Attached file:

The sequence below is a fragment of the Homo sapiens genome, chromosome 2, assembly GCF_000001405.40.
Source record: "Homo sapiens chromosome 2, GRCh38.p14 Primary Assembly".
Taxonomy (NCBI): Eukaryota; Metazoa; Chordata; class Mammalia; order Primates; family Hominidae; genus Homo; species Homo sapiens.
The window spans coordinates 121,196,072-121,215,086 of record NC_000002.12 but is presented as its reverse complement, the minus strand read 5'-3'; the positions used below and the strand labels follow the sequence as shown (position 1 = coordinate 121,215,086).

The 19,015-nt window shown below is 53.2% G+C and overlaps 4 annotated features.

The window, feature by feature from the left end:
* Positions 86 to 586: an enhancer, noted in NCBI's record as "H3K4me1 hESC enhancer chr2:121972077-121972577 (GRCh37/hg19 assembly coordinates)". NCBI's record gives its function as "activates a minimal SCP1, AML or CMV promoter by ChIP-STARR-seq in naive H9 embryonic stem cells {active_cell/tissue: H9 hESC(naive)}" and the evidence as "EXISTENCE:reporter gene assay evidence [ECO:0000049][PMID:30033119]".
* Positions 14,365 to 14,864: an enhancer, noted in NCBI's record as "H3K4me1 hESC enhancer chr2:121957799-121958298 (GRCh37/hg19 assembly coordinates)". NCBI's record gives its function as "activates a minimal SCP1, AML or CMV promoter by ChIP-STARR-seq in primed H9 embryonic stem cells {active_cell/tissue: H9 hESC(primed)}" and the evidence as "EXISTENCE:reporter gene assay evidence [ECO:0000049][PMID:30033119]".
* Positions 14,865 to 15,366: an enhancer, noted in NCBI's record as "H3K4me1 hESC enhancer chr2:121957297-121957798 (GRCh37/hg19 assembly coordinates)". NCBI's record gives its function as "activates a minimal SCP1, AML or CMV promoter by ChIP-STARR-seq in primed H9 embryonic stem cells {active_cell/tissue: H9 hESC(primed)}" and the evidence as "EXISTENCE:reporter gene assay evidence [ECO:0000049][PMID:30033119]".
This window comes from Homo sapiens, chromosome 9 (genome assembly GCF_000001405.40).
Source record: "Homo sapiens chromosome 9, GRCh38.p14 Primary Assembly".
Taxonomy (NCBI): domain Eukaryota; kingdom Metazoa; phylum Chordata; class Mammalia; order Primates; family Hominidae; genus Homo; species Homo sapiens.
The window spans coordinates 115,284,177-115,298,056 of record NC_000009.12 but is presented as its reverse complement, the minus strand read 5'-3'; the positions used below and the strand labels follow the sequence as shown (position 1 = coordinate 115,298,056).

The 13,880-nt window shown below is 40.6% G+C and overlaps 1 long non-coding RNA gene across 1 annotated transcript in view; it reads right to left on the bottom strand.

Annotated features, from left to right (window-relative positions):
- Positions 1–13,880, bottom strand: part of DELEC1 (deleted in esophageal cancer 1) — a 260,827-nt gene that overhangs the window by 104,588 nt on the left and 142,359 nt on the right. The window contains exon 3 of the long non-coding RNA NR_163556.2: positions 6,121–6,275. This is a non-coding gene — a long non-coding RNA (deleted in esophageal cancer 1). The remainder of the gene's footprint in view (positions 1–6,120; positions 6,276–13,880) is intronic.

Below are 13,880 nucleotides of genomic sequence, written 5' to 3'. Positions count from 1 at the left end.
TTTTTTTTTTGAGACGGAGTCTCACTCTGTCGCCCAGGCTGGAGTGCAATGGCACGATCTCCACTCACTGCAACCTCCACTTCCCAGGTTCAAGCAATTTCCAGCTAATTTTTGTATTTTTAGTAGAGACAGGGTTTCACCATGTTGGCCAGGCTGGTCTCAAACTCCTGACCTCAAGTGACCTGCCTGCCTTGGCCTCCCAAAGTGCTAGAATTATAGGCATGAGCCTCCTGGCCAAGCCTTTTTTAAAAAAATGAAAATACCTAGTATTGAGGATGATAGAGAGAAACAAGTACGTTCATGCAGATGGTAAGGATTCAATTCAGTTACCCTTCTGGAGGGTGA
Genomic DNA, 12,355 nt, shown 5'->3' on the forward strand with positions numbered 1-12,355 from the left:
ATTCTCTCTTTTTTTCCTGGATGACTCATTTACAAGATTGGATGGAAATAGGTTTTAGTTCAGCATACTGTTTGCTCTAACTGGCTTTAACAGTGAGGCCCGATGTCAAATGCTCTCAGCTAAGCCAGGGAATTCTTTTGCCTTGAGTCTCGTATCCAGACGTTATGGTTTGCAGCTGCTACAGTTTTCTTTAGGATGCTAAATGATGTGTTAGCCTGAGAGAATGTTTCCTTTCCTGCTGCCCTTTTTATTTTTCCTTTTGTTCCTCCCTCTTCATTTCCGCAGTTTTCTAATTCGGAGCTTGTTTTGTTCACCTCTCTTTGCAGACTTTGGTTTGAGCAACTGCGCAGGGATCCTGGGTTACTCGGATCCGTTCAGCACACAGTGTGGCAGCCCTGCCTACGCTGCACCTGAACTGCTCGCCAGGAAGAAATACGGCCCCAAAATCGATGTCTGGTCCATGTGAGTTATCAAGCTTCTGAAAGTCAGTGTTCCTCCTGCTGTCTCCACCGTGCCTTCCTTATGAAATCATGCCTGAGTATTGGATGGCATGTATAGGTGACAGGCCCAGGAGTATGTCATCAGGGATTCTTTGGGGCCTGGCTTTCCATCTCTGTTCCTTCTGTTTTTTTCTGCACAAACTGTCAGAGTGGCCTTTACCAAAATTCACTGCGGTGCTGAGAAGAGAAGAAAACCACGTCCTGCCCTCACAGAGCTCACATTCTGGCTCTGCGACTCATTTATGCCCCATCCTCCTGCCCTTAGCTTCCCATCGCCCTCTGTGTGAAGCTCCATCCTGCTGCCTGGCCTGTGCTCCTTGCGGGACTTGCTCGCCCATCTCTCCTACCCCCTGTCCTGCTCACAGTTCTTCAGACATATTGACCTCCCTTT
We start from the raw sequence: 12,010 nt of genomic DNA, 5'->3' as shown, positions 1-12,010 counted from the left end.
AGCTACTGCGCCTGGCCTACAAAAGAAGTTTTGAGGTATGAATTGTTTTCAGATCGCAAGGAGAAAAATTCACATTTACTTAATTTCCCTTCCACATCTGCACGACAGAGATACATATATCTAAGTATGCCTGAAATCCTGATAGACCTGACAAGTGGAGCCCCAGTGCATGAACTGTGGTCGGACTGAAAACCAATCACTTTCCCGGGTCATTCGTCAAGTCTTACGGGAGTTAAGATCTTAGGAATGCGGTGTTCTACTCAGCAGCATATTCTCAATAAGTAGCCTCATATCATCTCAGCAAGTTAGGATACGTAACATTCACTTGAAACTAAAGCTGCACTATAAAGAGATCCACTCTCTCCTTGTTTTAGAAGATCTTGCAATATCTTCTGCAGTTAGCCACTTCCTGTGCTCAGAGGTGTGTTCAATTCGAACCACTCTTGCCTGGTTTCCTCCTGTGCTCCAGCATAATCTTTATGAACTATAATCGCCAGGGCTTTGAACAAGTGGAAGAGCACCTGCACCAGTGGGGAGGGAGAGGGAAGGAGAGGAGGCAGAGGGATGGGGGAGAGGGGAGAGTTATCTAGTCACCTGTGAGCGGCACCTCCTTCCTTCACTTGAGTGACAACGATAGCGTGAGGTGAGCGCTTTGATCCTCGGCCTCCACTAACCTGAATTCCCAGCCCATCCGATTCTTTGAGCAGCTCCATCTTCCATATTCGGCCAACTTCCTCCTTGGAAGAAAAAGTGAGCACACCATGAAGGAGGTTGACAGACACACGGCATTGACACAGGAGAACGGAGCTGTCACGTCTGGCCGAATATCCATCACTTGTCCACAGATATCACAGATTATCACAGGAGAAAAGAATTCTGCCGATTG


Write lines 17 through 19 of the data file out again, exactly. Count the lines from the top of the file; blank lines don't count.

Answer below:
Below are 13,880 nucleotides of genomic sequence, written 5' to 3'. Positions count from 1 at the left end.
TTTTTTTTTTGAGACGGAGTCTCACTCTGTCGCCCAGGCTGGAGTGCAATGGCACGATCTCCACTCACTGCAACCTCCACTTCCCAGGTTCAAGCAATTTCCAGCTAATTTTTGTATTTTTAGTAGAGACAGGGTTTCACCATGTTGGCCAGGCTGGTCTCAAACTCCTGACCTCAAGTGACCTGCCTGCCTTGGCCTCCCAAAGTGCTAGAATTATAGGCATGAGCCTCCTGGCCAAGCCTTTTTTAAAAAAATGAAAATACCTAGTATTGAGGATGATAGAGAGAAACAAGTACGTTCATGCAGATGGTAAGGATTCAATTCAGTTACCCTTCTGGAGGGTGA
Genomic DNA, 12,355 nt, shown 5'->3' on the forward strand with positions numbered 1-12,355 from the left: